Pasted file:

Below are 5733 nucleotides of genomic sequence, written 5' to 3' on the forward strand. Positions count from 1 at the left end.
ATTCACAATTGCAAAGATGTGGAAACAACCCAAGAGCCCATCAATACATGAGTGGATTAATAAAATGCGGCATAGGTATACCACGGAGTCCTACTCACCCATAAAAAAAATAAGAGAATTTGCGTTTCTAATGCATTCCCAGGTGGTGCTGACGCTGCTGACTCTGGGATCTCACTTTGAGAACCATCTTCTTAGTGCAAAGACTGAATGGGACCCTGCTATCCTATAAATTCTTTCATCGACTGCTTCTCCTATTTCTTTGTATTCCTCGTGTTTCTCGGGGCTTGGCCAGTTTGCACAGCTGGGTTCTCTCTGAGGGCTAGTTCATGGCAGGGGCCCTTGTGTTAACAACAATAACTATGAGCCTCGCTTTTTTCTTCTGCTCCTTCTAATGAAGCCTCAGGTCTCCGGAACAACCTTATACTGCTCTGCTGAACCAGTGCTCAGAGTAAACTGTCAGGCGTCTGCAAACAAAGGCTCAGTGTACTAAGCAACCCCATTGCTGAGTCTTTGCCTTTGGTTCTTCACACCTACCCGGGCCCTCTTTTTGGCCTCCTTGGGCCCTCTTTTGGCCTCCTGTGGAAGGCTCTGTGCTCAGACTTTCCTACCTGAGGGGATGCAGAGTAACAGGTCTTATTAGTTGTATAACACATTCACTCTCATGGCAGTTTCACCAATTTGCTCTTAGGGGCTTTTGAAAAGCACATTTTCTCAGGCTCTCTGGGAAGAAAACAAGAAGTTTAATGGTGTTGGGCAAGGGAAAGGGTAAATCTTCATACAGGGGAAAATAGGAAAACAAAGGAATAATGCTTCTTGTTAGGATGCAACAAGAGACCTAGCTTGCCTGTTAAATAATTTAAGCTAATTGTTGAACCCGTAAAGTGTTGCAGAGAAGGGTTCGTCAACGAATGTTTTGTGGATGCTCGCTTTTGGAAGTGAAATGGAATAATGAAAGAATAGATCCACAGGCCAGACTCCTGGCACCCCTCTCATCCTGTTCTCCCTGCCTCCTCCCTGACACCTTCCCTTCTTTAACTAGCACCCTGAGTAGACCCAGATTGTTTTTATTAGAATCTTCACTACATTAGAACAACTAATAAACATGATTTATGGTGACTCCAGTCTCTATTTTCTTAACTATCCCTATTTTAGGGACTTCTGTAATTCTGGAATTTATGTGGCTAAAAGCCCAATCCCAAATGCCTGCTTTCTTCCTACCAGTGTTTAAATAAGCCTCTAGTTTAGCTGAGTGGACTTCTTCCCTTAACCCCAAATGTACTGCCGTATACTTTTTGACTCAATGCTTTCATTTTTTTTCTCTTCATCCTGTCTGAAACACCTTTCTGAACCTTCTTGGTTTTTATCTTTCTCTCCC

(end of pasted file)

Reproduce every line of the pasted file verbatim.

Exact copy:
Below are 5733 nucleotides of genomic sequence, written 5' to 3' on the forward strand. Positions count from 1 at the left end.
ATTCACAATTGCAAAGATGTGGAAACAACCCAAGAGCCCATCAATACATGAGTGGATTAATAAAATGCGGCATAGGTATACCACGGAGTCCTACTCACCCATAAAAAAAATAAGAGAATTTGCGTTTCTAATGCATTCCCAGGTGGTGCTGACGCTGCTGACTCTGGGATCTCACTTTGAGAACCATCTTCTTAGTGCAAAGACTGAATGGGACCCTGCTATCCTATAAATTCTTTCATCGACTGCTTCTCCTATTTCTTTGTATTCCTCGTGTTTCTCGGGGCTTGGCCAGTTTGCACAGCTGGGTTCTCTCTGAGGGCTAGTTCATGGCAGGGGCCCTTGTGTTAACAACAATAACTATGAGCCTCGCTTTTTTCTTCTGCTCCTTCTAATGAAGCCTCAGGTCTCCGGAACAACCTTATACTGCTCTGCTGAACCAGTGCTCAGAGTAAACTGTCAGGCGTCTGCAAACAAAGGCTCAGTGTACTAAGCAACCCCATTGCTGAGTCTTTGCCTTTGGTTCTTCACACCTACCCGGGCCCTCTTTTTGGCCTCCTTGGGCCCTCTTTTGGCCTCCTGTGGAAGGCTCTGTGCTCAGACTTTCCTACCTGAGGGGATGCAGAGTAACAGGTCTTATTAGTTGTATAACACATTCACTCTCATGGCAGTTTCACCAATTTGCTCTTAGGGGCTTTTGAAAAGCACATTTTCTCAGGCTCTCTGGGAAGAAAACAAGAAGTTTAATGGTGTTGGGCAAGGGAAAGGGTAAATCTTCATACAGGGGAAAATAGGAAAACAAAGGAATAATGCTTCTTGTTAGGATGCAACAAGAGACCTAGCTTGCCTGTTAAATAATTTAAGCTAATTGTTGAACCCGTAAAGTGTTGCAGAGAAGGGTTCGTCAACGAATGTTTTGTGGATGCTCGCTTTTGGAAGTGAAATGGAATAATGAAAGAATAGATCCACAGGCCAGACTCCTGGCACCCCTCTCATCCTGTTCTCCCTGCCTCCTCCCTGACACCTTCCCTTCTTTAACTAGCACCCTGAGTAGACCCAGATTGTTTTTATTAGAATCTTCACTACATTAGAACAACTAATAAACATGATTTATGGTGACTCCAGTCTCTATTTTCTTAACTATCCCTATTTTAGGGACTTCTGTAATTCTGGAATTTATGTGGCTAAAAGCCCAATCCCAAATGCCTGCTTTCTTCCTACCAGTGTTTAAATAAGCCTCTAGTTTAGCTGAGTGGACTTCTTCCCTTAACCCCAAATGTACTGCCGTATACTTTTTGACTCAATGCTTTCATTTTTTTTCTCTTCATCCTGTCTGAAACACCTTTCTGAACCTTCTTGGTTTTTATCTTTCTCTCCC